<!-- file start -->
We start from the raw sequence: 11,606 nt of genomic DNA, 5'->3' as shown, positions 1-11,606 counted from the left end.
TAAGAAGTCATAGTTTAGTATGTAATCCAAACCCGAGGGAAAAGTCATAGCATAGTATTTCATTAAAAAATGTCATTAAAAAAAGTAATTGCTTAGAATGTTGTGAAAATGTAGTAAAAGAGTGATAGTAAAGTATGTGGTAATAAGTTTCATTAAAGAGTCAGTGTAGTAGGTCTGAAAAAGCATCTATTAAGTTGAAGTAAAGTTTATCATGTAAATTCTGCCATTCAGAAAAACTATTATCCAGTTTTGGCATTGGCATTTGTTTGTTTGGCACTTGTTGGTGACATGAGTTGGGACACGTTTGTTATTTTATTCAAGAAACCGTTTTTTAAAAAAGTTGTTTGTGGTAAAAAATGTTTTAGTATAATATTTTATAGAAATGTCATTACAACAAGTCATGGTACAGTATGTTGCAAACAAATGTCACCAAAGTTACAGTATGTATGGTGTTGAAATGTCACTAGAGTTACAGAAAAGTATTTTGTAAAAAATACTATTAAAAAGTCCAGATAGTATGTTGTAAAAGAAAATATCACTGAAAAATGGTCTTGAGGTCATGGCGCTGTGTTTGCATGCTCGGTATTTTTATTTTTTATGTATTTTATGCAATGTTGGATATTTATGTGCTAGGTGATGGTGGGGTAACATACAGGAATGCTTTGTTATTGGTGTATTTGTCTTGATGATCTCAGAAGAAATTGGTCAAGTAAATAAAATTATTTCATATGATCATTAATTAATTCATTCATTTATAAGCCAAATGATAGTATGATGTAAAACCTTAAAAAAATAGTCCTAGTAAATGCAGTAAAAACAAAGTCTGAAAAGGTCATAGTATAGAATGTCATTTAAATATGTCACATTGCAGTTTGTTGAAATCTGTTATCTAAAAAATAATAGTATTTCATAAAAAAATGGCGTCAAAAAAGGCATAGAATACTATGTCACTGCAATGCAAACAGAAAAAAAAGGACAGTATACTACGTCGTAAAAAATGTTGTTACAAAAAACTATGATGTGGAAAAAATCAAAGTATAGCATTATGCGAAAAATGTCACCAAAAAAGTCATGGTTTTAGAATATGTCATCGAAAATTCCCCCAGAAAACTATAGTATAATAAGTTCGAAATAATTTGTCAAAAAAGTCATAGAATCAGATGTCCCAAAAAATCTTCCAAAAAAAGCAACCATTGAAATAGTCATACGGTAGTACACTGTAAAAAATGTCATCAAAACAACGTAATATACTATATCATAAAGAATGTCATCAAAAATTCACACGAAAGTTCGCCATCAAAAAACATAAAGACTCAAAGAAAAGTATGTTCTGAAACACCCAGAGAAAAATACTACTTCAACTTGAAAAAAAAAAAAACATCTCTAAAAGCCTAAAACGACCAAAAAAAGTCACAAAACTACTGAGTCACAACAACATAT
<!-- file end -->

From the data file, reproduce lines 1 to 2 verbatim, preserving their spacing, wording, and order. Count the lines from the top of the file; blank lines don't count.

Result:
We start from the raw sequence: 11,606 nt of genomic DNA, 5'->3' as shown, positions 1-11,606 counted from the left end.
TAAGAAGTCATAGTTTAGTATGTAATCCAAACCCGAGGGAAAAGTCATAGCATAGTATTTCATTAAAAAATGTCATTAAAAAAAGTAATTGCTTAGAATGTTGTGAAAATGTAGTAAAAGAGTGATAGTAAAGTATGTGGTAATAAGTTTCATTAAAGAGTCAGTGTAGTAGGTCTGAAAAAGCATCTATTAAGTTGAAGTAAAGTTTATCATGTAAATTCTGCCATTCAGAAAAACTATTATCCAGTTTTGGCATTGGCATTTGTTTGTTTGGCACTTGTTGGTGACATGAGTTGGGACACGTTTGTTATTTTATTCAAGAAACCGTTTTTTAAAAAAGTTGTTTGTGGTAAAAAATGTTTTAGTATAATATTTTATAGAAATGTCATTACAACAAGTCATGGTACAGTATGTTGCAAACAAATGTCACCAAAGTTACAGTATGTATGGTGTTGAAATGTCACTAGAGTTACAGAAAAGTATTTTGTAAAAAATACTATTAAAAAGTCCAGATAGTATGTTGTAAAAGAAAATATCACTGAAAAATGGTCTTGAGGTCATGGCGCTGTGTTTGCATGCTCGGTATTTTTATTTTTTATGTATTTTATGCAATGTTGGATATTTATGTGCTAGGTGATGGTGGGGTAACATACAGGAATGCTTTGTTATTGGTGTATTTGTCTTGATGATCTCAGAAGAAATTGGTCAAGTAAATAAAATTATTTCATATGATCATTAATTAATTCATTCATTTATAAGCCAAATGATAGTATGATGTAAAACCTTAAAAAAATAGTCCTAGTAAATGCAGTAAAAACAAAGTCTGAAAAGGTCATAGTATAGAATGTCATTTAAATATGTCACATTGCAGTTTGTTGAAATCTGTTATCTAAAAAATAATAGTATTTCATAAAAAAATGGCGTCAAAAAAGGCATAGAATACTATGTCACTGCAATGCAAACAGAAAAAAAAGGACAGTATACTACGTCGTAAAAAATGTTGTTACAAAAAACTATGATGTGGAAAAAATCAAAGTATAGCATTATGCGAAAAATGTCACCAAAAAAGTCATGGTTTTAGAATATGTCATCGAAAATTCCCCCAGAAAACTATAGTATAATAAGTTCGAAATAATTTGTCAAAAAAGTCATAGAATCAGATGTCCCAAAAAATCTTCCAAAAAAAGCAACCATTGAAATAGTCATACGGTAGTACACTGTAAAAAATGTCATCAAAACAACGTAATATACTATATCATAAAGAATGTCATCAAAAATTCACACGAAAGTTCGCCATCAAAAAACATAAAGACTCAAAGAAAAGTATGTTCTGAAACACCCAGAGAAAAATACTACTTCAACTTGAAAAAAAAAAAAACATCTCTAAAAGCCTAAAACGACCAAAAAAAGTCACAAAACTACTGAGTCACAACAACATAT